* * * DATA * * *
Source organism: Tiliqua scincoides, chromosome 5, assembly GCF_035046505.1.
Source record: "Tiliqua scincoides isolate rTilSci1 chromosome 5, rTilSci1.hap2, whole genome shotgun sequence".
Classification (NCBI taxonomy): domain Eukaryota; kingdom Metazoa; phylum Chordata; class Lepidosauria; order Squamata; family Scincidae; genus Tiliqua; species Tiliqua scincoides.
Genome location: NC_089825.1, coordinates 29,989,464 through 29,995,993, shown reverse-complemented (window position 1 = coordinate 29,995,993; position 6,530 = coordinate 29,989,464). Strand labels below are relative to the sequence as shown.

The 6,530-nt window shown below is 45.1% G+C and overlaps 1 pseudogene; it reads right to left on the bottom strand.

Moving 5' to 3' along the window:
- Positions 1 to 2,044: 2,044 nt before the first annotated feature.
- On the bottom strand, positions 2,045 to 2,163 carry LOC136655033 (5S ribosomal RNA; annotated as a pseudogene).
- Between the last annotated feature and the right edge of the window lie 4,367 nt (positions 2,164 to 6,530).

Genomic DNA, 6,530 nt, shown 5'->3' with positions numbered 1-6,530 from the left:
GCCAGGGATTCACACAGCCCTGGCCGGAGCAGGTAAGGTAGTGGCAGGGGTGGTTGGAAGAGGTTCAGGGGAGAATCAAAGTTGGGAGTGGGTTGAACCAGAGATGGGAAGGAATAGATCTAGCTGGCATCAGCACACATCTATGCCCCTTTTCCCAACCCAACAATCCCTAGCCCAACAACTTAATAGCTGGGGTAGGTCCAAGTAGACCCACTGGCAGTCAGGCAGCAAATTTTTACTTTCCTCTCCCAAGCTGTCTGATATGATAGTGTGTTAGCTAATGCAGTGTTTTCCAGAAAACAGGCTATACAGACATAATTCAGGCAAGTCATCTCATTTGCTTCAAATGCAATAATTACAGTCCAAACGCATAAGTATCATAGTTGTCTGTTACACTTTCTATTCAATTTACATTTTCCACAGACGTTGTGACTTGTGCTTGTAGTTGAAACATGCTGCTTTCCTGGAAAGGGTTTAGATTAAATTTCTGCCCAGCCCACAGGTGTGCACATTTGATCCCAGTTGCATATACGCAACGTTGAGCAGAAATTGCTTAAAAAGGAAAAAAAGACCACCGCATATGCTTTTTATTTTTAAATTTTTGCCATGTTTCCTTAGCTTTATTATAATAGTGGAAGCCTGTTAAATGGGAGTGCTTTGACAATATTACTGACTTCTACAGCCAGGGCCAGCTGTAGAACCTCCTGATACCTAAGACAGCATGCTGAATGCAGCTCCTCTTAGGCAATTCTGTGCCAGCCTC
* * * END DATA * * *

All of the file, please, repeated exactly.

Source organism: Tiliqua scincoides, chromosome 5, assembly GCF_035046505.1.
Source record: "Tiliqua scincoides isolate rTilSci1 chromosome 5, rTilSci1.hap2, whole genome shotgun sequence".
Classification (NCBI taxonomy): domain Eukaryota; kingdom Metazoa; phylum Chordata; class Lepidosauria; order Squamata; family Scincidae; genus Tiliqua; species Tiliqua scincoides.
Genome location: NC_089825.1, coordinates 29,989,464 through 29,995,993, shown reverse-complemented (window position 1 = coordinate 29,995,993; position 6,530 = coordinate 29,989,464). Strand labels below are relative to the sequence as shown.

The 6,530-nt window shown below is 45.1% G+C and overlaps 1 pseudogene; it reads right to left on the bottom strand.

Moving 5' to 3' along the window:
- Positions 1 to 2,044: 2,044 nt before the first annotated feature.
- On the bottom strand, positions 2,045 to 2,163 carry LOC136655033 (5S ribosomal RNA; annotated as a pseudogene).
- Between the last annotated feature and the right edge of the window lie 4,367 nt (positions 2,164 to 6,530).

Genomic DNA, 6,530 nt, shown 5'->3' with positions numbered 1-6,530 from the left:
GCCAGGGATTCACACAGCCCTGGCCGGAGCAGGTAAGGTAGTGGCAGGGGTGGTTGGAAGAGGTTCAGGGGAGAATCAAAGTTGGGAGTGGGTTGAACCAGAGATGGGAAGGAATAGATCTAGCTGGCATCAGCACACATCTATGCCCCTTTTCCCAACCCAACAATCCCTAGCCCAACAACTTAATAGCTGGGGTAGGTCCAAGTAGACCCACTGGCAGTCAGGCAGCAAATTTTTACTTTCCTCTCCCAAGCTGTCTGATATGATAGTGTGTTAGCTAATGCAGTGTTTTCCAGAAAACAGGCTATACAGACATAATTCAGGCAAGTCATCTCATTTGCTTCAAATGCAATAATTACAGTCCAAACGCATAAGTATCATAGTTGTCTGTTACACTTTCTATTCAATTTACATTTTCCACAGACGTTGTGACTTGTGCTTGTAGTTGAAACATGCTGCTTTCCTGGAAAGGGTTTAGATTAAATTTCTGCCCAGCCCACAGGTGTGCACATTTGATCCCAGTTGCATATACGCAACGTTGAGCAGAAATTGCTTAAAAAGGAAAAAAAGACCACCGCATATGCTTTTTATTTTTAAATTTTTGCCATGTTTCCTTAGCTTTATTATAATAGTGGAAGCCTGTTAAATGGGAGTGCTTTGACAATATTACTGACTTCTACAGCCAGGGCCAGCTGTAGAACCTCCTGATACCTAAGACAGCATGCTGAATGCAGCTCCTCTTAGGCAATTCTGTGCCAGCCTC